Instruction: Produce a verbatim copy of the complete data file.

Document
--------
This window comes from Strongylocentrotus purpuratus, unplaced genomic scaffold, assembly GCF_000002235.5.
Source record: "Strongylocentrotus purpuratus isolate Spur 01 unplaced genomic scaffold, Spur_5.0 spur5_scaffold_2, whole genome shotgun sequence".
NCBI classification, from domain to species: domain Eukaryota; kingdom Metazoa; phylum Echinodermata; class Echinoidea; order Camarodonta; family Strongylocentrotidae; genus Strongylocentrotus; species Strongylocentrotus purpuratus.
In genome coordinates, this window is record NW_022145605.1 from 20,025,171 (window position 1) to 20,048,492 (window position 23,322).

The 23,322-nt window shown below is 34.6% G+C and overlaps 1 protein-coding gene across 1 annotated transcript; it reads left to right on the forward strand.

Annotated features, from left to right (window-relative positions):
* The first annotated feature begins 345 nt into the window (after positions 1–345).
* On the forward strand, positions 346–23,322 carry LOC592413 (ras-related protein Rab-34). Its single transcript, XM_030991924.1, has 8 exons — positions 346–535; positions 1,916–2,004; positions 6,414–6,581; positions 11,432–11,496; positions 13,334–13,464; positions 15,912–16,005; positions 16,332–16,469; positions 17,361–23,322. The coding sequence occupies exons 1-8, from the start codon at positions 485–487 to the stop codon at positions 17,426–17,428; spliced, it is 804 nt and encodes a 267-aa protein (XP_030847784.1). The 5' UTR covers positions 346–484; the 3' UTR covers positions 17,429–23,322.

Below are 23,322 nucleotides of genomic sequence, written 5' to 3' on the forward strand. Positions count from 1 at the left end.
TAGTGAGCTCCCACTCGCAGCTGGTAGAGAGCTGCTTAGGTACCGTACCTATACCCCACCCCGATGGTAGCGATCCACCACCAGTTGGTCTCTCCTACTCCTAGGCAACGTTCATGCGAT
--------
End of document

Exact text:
This window comes from Strongylocentrotus purpuratus, unplaced genomic scaffold, assembly GCF_000002235.5.
Source record: "Strongylocentrotus purpuratus isolate Spur 01 unplaced genomic scaffold, Spur_5.0 spur5_scaffold_2, whole genome shotgun sequence".
NCBI classification, from domain to species: domain Eukaryota; kingdom Metazoa; phylum Echinodermata; class Echinoidea; order Camarodonta; family Strongylocentrotidae; genus Strongylocentrotus; species Strongylocentrotus purpuratus.
In genome coordinates, this window is record NW_022145605.1 from 20,025,171 (window position 1) to 20,048,492 (window position 23,322).

The 23,322-nt window shown below is 34.6% G+C and overlaps 1 protein-coding gene across 1 annotated transcript; it reads left to right on the forward strand.

Annotated features, from left to right (window-relative positions):
* The first annotated feature begins 345 nt into the window (after positions 1–345).
* On the forward strand, positions 346–23,322 carry LOC592413 (ras-related protein Rab-34). Its single transcript, XM_030991924.1, has 8 exons — positions 346–535; positions 1,916–2,004; positions 6,414–6,581; positions 11,432–11,496; positions 13,334–13,464; positions 15,912–16,005; positions 16,332–16,469; positions 17,361–23,322. The coding sequence occupies exons 1-8, from the start codon at positions 485–487 to the stop codon at positions 17,426–17,428; spliced, it is 804 nt and encodes a 267-aa protein (XP_030847784.1). The 5' UTR covers positions 346–484; the 3' UTR covers positions 17,429–23,322.

Below are 23,322 nucleotides of genomic sequence, written 5' to 3' on the forward strand. Positions count from 1 at the left end.
TAGTGAGCTCCCACTCGCAGCTGGTAGAGAGCTGCTTAGGTACCGTACCTATACCCCACCCCGATGGTAGCGATCCACCACCAGTTGGTCTCTCCTACTCCTAGGCAACGTTCATGCGAT